Photo: Reuters
Back from Lebanon
Photo: Reuters

Why Israel won’t win

Sorry to break the news, Israel. We have failed to recognize the nature of this battle, and we have failed to respond appropriately

The current situation in Israel poses severe challenges to almost every domestic industry except one: the printers. The national banks and newspapers are falling over one another in a race to turn out the most “We Will Win” bumper stickers, billboards and bus-stop ads. How nice that would be. But we will not win. Sorry to break the news, Israel.


We will not win because we have failed to recognize the nature of this battle, and we have failed to respond appropriately. The government has stated that the purpose of the current engagement with Lebanon is to “separate Hizbullah from its weapons,” or, in other words, disarmament.


Disarming Hizbullah is a military goal, probably formulated by Israeli generals and meekly accepted by an inexperienced government that would rather err on the side of security. And, characteristic of a military goal, it is short-sighted.


We can't isolate southern Lebanon forever


The rockets that Hizbullah is currently firing are made in Syria and Iran. Even if we succeed in destroying Hizbullah’s entire arsenal, at which point we will stop fighting, it will only be a matter of time before Syria and Iran supply them with thousands more rockets.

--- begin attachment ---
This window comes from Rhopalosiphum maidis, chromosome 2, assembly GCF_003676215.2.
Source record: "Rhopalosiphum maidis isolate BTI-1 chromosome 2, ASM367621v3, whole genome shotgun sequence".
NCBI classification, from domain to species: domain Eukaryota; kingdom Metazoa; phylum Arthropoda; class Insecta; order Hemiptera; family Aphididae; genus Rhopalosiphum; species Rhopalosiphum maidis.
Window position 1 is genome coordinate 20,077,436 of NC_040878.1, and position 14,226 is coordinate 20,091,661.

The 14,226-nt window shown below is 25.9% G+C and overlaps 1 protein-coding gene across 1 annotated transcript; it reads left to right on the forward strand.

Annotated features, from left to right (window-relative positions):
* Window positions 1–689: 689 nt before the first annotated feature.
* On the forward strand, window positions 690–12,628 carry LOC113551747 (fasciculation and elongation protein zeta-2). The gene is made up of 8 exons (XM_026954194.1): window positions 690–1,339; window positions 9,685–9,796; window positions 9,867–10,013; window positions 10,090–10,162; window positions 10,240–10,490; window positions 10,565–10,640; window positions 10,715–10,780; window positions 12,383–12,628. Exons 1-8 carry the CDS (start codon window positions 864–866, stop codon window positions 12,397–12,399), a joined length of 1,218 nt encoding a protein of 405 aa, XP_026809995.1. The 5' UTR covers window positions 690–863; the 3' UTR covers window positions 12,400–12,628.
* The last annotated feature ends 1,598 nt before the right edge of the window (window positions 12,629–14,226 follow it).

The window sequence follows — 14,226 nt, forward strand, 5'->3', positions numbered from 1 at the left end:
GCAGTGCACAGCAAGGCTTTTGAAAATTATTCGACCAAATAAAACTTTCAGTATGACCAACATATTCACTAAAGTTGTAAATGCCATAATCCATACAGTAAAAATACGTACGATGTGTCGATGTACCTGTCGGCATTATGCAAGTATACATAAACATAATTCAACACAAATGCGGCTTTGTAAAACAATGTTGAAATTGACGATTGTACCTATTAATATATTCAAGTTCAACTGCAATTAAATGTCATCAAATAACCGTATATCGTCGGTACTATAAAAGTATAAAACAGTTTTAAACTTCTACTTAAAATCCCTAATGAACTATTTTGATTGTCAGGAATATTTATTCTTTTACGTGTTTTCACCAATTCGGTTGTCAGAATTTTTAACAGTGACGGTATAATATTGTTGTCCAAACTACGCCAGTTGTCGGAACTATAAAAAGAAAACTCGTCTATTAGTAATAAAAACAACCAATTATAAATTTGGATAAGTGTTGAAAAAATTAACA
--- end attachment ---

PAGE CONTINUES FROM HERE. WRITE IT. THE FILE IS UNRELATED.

We cannot isolate southern Lebanon forever unless we reoccupy, so once the guns fall silent, we will probably have to stand by as Iran and Syria step in to refuel. The katyusha supply chain is long, and destroying those rockets located in Lebanon does not address the thousands waiting for delivery.


A wider strategy would have involved refraining from bombing Lebanese civilian infrastructure and concentrating on garnering support for sanctions against Iran and Syria. Instead we decided to liquidate our international support along with hundreds of Lebanese civilians.


In a strategic moment, with evidence of Iranian and Syrian involvement plain to see, we have taken the spot light off of Syria and Iran and turned it on ourselves. Congratulations Asad and Ahmadinejad.


Years of occupation didn't destroy Hizbullah


The government has failed and continues to fail to take our wider interests into consideration, and sending massive ground forces into Lebanon will not help. Eighteen years of occupation did not destroy Hizbullah; a few incursions will barely make a dent. They will only result in a lot of dead and injured soldiers.


There are several offers on the table for an immediate ceasefire. Israel should take one of them and start mobilizing against Syria and Iran, but she probably will not. It will take the deaths of tens of soldiers before the government is pressured by a frustrated international community to sign an inconclusive ceasefire. In the meantime, thousands of bumper stickers continue to roll off the press. At least someone’s winning in this mess.


David Kellen is a member of the Strategic Analysis Team at the Israel-Palestine Center for Research and Information. He also researches peacekeeping operations at the Truman Institute for the Advancement of Peace at the Hebrew University of Jerusalem


פרסום ראשון: 08.02.06, 14:17
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